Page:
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Jaguar turns sunlight into engines

Solar power: One of the most efficient Jaguar engines ever made will built at one of its most efficient factories.

UK’s biggest rooftop solar-panel completed at Jaguar’s new engine plant

7 Apr 2014

THE roof of Jaguar Land Rover’s all-new $500 million engine factory now houses the UK’s biggest solar panel array, meaning it can get about 30 per cent of its huge energy requirements from converted sunlight.

The expansive installation just been completed at the South Staffordshire site consists of 21,000 photovoltaic panels, which can generate the amount of energy required to power 1600 homes.

Its initial output of 5.8MW will increase to more than 6.3MW by the end of the year, sparing the environment 2400 tonnes of carbon-dioxide that would be released if the energy came from fossil-fuels.

A host of environmentally-sensitive design features have earned the new manufacturing facility an ‘Excellent’ rating by the Building Research Establishment Environmental Assessment Method, which sets best-practice environmental performance standards.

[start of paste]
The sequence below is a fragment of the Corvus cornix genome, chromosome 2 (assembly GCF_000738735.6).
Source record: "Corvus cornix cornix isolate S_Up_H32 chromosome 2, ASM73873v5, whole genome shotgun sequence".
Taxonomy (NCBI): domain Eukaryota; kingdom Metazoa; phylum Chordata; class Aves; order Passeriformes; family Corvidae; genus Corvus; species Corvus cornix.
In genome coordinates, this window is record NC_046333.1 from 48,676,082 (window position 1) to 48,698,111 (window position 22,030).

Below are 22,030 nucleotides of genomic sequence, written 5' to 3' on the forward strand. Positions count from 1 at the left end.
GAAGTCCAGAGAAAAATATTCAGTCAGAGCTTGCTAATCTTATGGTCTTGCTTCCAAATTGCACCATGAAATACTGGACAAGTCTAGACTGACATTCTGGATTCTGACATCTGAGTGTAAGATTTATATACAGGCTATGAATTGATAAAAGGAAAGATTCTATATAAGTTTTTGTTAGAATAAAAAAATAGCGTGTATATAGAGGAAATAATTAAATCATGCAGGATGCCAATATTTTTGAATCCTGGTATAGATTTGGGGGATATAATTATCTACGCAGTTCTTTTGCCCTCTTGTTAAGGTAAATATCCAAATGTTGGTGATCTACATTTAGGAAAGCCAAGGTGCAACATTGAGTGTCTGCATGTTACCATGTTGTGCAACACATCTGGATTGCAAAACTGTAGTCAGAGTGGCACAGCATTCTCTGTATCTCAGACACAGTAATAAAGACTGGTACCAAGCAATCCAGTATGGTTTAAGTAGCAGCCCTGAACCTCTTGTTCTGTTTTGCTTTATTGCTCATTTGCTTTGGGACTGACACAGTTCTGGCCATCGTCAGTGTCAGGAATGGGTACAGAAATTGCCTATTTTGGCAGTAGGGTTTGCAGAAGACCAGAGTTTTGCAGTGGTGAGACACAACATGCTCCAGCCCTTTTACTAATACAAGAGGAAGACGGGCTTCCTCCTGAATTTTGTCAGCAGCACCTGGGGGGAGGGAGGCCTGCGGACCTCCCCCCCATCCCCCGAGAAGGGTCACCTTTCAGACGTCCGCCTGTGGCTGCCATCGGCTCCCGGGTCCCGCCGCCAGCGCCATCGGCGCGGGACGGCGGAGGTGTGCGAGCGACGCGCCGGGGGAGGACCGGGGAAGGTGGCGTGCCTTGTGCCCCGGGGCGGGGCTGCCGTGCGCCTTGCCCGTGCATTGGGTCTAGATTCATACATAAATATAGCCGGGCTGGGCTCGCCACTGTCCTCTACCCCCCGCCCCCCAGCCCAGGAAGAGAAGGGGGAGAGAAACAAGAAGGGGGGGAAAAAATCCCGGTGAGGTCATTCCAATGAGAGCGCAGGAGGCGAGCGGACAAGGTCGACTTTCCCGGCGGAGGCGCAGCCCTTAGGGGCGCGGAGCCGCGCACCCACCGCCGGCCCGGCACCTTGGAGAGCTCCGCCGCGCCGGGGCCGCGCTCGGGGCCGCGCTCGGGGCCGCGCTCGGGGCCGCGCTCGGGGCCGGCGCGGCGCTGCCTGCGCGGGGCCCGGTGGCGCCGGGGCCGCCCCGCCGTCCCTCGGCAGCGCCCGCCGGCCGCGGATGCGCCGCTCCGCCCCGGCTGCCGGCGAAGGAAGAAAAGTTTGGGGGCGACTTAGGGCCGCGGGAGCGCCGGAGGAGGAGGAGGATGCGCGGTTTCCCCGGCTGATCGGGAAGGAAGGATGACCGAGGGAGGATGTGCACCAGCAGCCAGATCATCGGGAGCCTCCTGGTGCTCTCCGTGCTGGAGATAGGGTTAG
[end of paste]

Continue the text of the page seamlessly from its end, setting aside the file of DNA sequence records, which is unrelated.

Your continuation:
The BREEAM award came partly as a result of the solar electricity generation systems, but also recognised the other environmental design features, such as the maximised use of natural lighting and ventilation, ‘cutting-edge’ heating systems and insulation.

Various resident wildlife species have also been considered at the factory, with plans to install habitat piles and boxes, and an ‘ecological corridor’ will encourage animals to continue natural movements around the site despite the new construction.

Human species will also benefit from the new facility with around 1400 new jobs created when it reaches full capacity.

Fittingly, the high-efficiency factory will build Jaguar’s new line of Ingenium engines, which will be amongst the most fuel-efficient powerplants ever produced by the Indian-owned English car-maker.

The family of frugal four-cylinder diesel and petrol engines will find their way under the bonnet of the new Jaguar XE, which is due to debut next year – but other models are also expected to receive them in time.

Since 2009, the JLR’s operating CO2 emissions have fallen by 21 percent, while landfill waste saw a 75 per cent chop and water consumption dropped by 17 per cent.

Completion of the new factory will bring Jaguar Land Rover closer to its 2020 target of reducing CO2 emissions and water use by 30 per cent.

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